Luxury – what happens when the world redefines what it means?
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Opinium considers how brands need to rethink how consumer purchasing habits are changing
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Luxury – for years researchers, marketers and brands have argued over its definition. A proliferation of webinars, workshops and articles have told us that luxury is intangible; that it can only be described as a feeling, an experience or an outcome.
The Merriam-Webster dictionary, however, disagrees. Flying in the face of controversy, the dictionary offers the following three classifications of luxury: “a condition or situation of great comfort, ease and wealth; something that is expensive and not necessary; something that is helpful or welcome and that is not usually or always available”. Semantics? Perhaps. But these three definitions arguably offer a lens through which to view not only consumers’ changing perceptions of luxury but also value in a post-Covid world.
At the time of writing, small freedoms have been transformed by the rarity of their occurrence. Dinner at a restaurant, meeting friends inside a building, having face-to-face conversations – these were not and arguably still should not be considered luxuries according to Merriam-Webster’s first two definitions. Yet their lack of availability attributes value to these once-commonplace means of connection.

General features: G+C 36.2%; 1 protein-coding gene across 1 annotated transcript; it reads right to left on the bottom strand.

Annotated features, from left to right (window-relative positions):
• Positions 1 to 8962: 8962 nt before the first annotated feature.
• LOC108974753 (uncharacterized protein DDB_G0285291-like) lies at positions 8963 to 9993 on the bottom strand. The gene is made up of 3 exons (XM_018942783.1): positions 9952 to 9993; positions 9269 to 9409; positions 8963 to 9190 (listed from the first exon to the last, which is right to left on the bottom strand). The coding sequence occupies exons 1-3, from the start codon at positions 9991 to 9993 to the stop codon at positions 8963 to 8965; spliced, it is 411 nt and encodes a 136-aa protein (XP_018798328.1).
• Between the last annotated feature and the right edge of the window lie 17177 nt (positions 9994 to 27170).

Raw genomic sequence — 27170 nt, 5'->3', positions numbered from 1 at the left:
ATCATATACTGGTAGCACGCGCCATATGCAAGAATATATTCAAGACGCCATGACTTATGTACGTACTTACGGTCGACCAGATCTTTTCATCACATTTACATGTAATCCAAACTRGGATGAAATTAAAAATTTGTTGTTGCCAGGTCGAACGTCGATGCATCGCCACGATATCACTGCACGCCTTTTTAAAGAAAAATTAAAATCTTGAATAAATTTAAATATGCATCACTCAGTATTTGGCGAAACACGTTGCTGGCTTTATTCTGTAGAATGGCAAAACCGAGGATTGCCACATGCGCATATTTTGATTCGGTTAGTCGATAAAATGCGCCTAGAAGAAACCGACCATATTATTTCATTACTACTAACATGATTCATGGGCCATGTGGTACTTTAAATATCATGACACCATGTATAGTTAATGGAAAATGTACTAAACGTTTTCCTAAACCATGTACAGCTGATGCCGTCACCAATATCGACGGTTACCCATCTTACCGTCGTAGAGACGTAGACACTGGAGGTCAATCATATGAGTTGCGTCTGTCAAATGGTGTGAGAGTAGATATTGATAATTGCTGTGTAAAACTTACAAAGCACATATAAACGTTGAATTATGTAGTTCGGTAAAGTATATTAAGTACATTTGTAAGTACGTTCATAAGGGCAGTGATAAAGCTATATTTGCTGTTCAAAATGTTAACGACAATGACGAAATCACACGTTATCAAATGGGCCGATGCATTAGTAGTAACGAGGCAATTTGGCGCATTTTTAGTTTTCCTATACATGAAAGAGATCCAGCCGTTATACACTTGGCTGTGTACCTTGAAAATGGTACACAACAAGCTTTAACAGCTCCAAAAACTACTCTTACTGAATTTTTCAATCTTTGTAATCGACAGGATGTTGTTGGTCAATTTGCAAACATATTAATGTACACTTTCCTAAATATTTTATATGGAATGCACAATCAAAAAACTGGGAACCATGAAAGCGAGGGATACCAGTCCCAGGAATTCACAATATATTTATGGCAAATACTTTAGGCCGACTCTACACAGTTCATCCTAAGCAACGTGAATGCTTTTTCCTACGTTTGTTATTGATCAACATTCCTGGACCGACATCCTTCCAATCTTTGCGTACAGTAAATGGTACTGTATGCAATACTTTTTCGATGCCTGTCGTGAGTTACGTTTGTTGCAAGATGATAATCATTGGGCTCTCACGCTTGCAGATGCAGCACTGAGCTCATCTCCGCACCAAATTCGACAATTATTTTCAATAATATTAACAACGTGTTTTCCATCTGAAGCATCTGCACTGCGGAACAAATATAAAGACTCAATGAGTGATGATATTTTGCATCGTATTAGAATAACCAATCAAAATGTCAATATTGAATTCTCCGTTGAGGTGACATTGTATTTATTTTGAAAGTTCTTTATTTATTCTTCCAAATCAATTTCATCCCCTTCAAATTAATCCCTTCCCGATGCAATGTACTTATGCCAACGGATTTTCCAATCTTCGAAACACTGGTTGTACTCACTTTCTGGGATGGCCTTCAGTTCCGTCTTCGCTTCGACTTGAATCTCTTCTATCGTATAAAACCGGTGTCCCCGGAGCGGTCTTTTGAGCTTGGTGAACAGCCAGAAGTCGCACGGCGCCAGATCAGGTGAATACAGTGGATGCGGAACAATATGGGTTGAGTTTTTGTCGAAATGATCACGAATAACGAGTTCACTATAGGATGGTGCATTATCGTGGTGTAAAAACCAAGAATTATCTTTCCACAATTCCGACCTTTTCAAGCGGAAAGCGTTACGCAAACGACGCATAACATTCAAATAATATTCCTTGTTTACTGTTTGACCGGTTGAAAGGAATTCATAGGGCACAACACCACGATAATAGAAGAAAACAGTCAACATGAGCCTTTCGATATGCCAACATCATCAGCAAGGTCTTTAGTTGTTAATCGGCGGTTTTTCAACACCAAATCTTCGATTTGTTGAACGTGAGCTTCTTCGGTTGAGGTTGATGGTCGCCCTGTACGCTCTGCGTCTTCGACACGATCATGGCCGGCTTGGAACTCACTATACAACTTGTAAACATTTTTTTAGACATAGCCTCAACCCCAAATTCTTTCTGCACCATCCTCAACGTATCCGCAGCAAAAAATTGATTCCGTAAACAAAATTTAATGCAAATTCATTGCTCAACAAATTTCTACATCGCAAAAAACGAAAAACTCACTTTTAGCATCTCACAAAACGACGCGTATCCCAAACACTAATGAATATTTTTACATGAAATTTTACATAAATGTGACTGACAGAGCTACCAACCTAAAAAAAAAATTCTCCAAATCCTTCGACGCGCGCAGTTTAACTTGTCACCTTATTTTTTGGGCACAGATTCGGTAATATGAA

To put it simply, we want what we can’t have, what we’re told we shouldn’t have.
This sense of restriction is made all the harder because almost everyone has not only experienced but has recent memories of such small freedoms. While we, therefore, attribute a heightened sense of value to these personal, human interactions, it’s difficult to see them (yet) as aspirational, as unnecessary or as a condition of wealth.
In a lockdown world, however, it is not just the lure of the unattainable that transforms the everyday into a luxury. But rather, it is the break with the everyday that this provides.
The much-touted ‘lipstick effect’ – the theory that consumers will still spend money on small indulgences or little luxuries during recessions – testifies to this phenomenon. History has shown how sales of ‘cheap thrills’, from takeaway coffee to expensive soap, can surge in a downturn as consumers avoid big-ticket items and seek relief in small moments of escapism.
Although sales of lipsticks will no doubt continue to thrive over the next few months, it is possible to claim that the pandemic has imposed another new definition of luxury upon us: one that is people-driven, rather than simply product-led. One in which access is granted not by the wealth of the few, but by the health of the many. And one that, with perhaps the exception of Dominic Cummings, is universally applied to all.
Make no mistake, Covid-19 is no great leveller. The pandemic has exacerbated and accelerated inequality across the UK. But the resulting societal restrictions it has imposed may have created a new form of luxury based on the value of fleeting moments of human connection. Whether this continues once the lockdown has lifted remains to be seen, but, regardless of sector, product or service, brands and businesses will need to think more carefully about the ways people want to connect – to one another and to them.
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